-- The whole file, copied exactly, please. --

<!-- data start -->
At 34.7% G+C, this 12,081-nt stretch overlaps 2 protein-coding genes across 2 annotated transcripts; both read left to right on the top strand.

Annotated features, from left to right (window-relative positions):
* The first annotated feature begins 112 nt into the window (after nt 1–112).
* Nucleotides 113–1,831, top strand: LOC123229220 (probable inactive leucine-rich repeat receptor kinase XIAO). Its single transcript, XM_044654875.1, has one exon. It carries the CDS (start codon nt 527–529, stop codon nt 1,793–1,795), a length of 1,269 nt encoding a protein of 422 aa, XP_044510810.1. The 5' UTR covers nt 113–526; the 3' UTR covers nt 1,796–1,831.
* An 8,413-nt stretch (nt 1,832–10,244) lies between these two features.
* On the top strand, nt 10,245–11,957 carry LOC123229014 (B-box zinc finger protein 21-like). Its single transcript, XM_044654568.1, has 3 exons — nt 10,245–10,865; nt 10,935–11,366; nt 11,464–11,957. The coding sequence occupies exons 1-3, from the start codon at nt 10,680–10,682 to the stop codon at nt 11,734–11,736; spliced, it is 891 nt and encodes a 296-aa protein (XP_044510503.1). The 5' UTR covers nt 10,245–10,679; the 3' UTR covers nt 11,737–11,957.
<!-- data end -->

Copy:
At 34.7% G+C, this 12,081-nt stretch overlaps 2 protein-coding genes across 2 annotated transcripts; both read left to right on the top strand.

Annotated features, from left to right (window-relative positions):
* The first annotated feature begins 112 nt into the window (after nt 1–112).
* Nucleotides 113–1,831, top strand: LOC123229220 (probable inactive leucine-rich repeat receptor kinase XIAO). Its single transcript, XM_044654875.1, has one exon. It carries the CDS (start codon nt 527–529, stop codon nt 1,793–1,795), a length of 1,269 nt encoding a protein of 422 aa, XP_044510810.1. The 5' UTR covers nt 113–526; the 3' UTR covers nt 1,796–1,831.
* An 8,413-nt stretch (nt 1,832–10,244) lies between these two features.
* On the top strand, nt 10,245–11,957 carry LOC123229014 (B-box zinc finger protein 21-like). Its single transcript, XM_044654568.1, has 3 exons — nt 10,245–10,865; nt 10,935–11,366; nt 11,464–11,957. The coding sequence occupies exons 1-3, from the start codon at nt 10,680–10,682 to the stop codon at nt 11,734–11,736; spliced, it is 891 nt and encodes a 296-aa protein (XP_044510503.1). The 5' UTR covers nt 10,245–10,679; the 3' UTR covers nt 11,737–11,957.